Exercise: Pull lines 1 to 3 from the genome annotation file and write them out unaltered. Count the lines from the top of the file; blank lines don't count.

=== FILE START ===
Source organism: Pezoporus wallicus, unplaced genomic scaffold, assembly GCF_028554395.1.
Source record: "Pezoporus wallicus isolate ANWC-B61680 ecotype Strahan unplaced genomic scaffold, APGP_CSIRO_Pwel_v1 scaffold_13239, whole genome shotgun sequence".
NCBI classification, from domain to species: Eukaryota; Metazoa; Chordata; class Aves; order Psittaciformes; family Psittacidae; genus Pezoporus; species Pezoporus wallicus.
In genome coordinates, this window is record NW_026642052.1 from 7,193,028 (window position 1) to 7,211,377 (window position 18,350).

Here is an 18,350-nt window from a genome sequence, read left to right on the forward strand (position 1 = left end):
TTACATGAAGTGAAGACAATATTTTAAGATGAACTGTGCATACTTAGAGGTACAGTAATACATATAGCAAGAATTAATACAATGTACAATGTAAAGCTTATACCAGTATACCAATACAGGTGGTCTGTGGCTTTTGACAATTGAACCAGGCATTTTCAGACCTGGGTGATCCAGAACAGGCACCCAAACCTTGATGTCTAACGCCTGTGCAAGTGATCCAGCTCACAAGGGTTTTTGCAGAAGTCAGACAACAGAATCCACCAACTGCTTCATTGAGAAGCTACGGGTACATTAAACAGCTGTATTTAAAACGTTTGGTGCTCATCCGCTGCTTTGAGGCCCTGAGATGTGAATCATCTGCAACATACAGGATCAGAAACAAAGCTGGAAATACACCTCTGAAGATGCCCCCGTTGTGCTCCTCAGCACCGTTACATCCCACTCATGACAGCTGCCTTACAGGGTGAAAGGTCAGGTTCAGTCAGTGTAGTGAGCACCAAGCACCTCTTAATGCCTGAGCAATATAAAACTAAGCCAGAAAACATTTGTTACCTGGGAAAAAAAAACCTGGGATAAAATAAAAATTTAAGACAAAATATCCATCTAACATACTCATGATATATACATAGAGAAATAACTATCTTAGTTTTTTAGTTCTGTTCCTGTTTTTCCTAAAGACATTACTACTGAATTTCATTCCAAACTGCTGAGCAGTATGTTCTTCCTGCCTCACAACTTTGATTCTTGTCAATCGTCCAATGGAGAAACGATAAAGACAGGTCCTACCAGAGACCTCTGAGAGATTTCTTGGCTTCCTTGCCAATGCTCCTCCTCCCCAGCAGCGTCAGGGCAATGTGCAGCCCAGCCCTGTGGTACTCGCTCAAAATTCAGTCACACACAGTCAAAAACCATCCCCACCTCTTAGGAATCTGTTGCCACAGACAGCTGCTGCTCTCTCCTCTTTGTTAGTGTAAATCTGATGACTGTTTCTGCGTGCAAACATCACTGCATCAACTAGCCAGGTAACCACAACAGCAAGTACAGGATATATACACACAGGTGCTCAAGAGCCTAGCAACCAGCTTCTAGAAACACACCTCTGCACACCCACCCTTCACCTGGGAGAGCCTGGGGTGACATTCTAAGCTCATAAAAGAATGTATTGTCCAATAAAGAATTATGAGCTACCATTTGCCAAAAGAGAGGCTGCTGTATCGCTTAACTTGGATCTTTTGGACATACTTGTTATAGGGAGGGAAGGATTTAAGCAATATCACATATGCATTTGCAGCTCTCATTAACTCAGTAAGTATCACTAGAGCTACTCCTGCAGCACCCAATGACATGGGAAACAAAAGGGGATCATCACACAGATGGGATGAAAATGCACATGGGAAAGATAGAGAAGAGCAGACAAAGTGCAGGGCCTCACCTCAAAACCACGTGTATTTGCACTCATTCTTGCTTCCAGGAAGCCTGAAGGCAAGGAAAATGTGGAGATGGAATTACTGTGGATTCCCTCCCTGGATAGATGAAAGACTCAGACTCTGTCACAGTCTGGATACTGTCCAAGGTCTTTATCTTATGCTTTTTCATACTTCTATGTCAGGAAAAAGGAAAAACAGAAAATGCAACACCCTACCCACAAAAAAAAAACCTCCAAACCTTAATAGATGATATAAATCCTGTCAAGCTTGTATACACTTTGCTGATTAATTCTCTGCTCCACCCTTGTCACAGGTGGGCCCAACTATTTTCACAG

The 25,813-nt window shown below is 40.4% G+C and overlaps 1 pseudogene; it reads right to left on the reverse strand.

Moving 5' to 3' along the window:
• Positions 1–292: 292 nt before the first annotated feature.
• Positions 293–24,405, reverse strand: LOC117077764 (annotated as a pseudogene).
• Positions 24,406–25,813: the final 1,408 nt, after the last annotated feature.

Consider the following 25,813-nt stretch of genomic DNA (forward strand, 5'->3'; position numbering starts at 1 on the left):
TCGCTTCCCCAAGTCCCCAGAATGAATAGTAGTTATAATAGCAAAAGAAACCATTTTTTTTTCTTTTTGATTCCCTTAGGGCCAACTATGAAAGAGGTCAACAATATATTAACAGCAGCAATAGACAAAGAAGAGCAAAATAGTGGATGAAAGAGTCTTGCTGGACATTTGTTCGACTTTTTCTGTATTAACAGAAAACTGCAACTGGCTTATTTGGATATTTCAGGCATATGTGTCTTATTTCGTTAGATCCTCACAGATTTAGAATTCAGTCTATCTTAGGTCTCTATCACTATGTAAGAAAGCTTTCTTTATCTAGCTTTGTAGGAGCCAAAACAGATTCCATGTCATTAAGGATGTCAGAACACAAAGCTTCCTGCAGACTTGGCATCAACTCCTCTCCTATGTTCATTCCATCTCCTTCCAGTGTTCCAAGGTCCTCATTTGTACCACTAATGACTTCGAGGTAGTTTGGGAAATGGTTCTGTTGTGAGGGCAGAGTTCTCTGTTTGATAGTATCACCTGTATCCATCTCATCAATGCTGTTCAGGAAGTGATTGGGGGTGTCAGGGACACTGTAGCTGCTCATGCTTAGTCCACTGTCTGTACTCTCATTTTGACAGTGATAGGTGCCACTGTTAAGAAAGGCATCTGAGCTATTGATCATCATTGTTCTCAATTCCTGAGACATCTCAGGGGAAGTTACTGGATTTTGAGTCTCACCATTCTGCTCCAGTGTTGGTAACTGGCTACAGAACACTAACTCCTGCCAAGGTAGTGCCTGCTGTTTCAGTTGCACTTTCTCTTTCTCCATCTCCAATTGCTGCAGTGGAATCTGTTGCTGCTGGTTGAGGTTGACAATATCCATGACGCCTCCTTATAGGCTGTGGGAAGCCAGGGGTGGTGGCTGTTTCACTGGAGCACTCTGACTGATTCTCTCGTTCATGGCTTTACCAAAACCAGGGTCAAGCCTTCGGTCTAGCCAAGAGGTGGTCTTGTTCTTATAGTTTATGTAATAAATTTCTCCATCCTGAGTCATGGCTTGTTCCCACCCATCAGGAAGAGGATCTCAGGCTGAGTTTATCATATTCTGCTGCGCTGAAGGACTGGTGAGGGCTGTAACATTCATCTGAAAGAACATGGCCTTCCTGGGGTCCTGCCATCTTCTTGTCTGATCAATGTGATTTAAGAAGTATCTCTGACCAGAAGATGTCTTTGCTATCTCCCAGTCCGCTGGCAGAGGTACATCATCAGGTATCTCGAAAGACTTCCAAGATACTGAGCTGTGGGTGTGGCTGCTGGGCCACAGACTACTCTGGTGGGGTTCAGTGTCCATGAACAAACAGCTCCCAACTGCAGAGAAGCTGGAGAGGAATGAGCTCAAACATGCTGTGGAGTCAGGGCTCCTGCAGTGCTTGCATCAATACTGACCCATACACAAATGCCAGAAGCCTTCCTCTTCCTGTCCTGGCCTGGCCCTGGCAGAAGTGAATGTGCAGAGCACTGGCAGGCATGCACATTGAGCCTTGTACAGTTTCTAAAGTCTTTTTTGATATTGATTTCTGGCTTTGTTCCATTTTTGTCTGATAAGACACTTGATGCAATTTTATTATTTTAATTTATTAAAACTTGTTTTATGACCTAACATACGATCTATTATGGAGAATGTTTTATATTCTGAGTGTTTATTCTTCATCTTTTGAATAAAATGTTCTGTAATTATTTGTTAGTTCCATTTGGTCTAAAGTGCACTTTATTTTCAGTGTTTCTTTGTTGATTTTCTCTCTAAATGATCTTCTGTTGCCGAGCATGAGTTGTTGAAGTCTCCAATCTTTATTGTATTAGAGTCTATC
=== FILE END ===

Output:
Source organism: Pezoporus wallicus, unplaced genomic scaffold, assembly GCF_028554395.1.
Source record: "Pezoporus wallicus isolate ANWC-B61680 ecotype Strahan unplaced genomic scaffold, APGP_CSIRO_Pwel_v1 scaffold_13239, whole genome shotgun sequence".
NCBI classification, from domain to species: Eukaryota; Metazoa; Chordata; class Aves; order Psittaciformes; family Psittacidae; genus Pezoporus; species Pezoporus wallicus.